Ensuring optimum performance in picking operations is about so many different things. It starts with the size, type and format of your storage facility – the racking type and layout, the handling equipment and the space you have available. It involves the physical processes and procedures and the way labour is deployed. And it’s about the various forms of technology that may assist the process – handheld computers, voice directed picking systems and pick to light technology among them.
When starting an operation with a green-field development there’s every chance your storage equipment will be well planned and right for the job. Sometimes though, even that doesn’t turn out as intended. But established logistics operations often work under constraints imposed by physical warehouse size, and to some extent, legacy installed equipment. The latter can be changed if unsuitable but the capital cost must be weighed against the medium term gains for the operation.
So we have to assume that for many their main option will be making what they have work. They must evolve the best process around existing infrastructure, hopefully assisted by appropriate technology. In terms of matching process needs a good WMS system should offer the key choices, and variations in between to satisfy the inevitable hybrids. People will need to look firstly at how they plan their picking, which depends on individual business profile. Are orders planned (and grouped together) for picking by customer, date, product, area, or indeed all of these?
Equally important is the cyclic nature of daily operation. This may impact on the timing of picking and the space available to process outgoing goods. Despatch itself may hinge on factors like carrier collection times, availability of trailers or dependency on reverse logistics. All of this can push issues back and dictate actions in terms of the pick process. Another element that could affect things is the need to ‘process’ goods post-pick (in various ways) or the need to undergo a packing desk stage. All these factors must be assessed in order to create a streamlined procedure.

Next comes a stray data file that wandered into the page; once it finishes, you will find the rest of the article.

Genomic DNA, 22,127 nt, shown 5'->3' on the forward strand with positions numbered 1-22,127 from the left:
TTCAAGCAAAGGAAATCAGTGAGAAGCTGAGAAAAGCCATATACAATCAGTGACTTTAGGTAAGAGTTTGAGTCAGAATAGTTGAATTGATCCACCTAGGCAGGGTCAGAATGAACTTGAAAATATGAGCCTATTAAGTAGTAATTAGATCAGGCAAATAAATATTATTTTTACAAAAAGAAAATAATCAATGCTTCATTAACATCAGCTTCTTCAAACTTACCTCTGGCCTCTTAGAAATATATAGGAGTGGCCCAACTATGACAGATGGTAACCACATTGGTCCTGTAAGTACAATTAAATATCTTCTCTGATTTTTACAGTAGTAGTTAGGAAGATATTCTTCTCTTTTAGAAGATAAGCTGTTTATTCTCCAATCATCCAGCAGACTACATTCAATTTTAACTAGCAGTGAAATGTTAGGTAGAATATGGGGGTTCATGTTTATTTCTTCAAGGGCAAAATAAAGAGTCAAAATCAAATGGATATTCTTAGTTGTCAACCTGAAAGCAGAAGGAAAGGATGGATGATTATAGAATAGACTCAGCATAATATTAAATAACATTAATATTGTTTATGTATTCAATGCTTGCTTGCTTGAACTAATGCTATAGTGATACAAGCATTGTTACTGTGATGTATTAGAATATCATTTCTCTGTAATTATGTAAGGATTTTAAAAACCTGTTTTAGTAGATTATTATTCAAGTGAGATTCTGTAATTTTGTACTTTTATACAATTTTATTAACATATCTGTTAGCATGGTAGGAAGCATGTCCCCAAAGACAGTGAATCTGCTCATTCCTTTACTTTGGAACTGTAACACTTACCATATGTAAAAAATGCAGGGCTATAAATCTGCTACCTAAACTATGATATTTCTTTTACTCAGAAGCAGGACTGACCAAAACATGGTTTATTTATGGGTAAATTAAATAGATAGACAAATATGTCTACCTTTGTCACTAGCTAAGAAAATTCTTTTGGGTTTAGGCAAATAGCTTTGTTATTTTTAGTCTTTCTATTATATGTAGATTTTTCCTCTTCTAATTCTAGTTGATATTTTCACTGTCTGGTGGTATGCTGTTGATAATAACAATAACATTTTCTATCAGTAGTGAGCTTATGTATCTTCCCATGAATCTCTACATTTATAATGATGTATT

Key questions relate to the efficiency of the pick process itself. Is it most efficient to pick individual orders, or can customer orders be picked and consolidated onto a single despatch pallet? Is it better to bulk pick product and perform secondary sortation? The answer to the first questions relates to customer order profile and specific instructions.
In the second, availability of labour to perform tasks and the space available to physically handle product are factors. But a decision could equally relate to the tactical approach – “double handling product is wrong” – where for others, the sortation process forms a key checking and packing stage.
These issues are not always as complex as this suggests. For many operations far fewer factors are in play and the questions will not apply. The key point is that due to wide variation, many questions may be asked of a WMS and a good system must be able to answer them all, if needed.
You may also be interested in: Warehouse Performance Part Four: Picking #1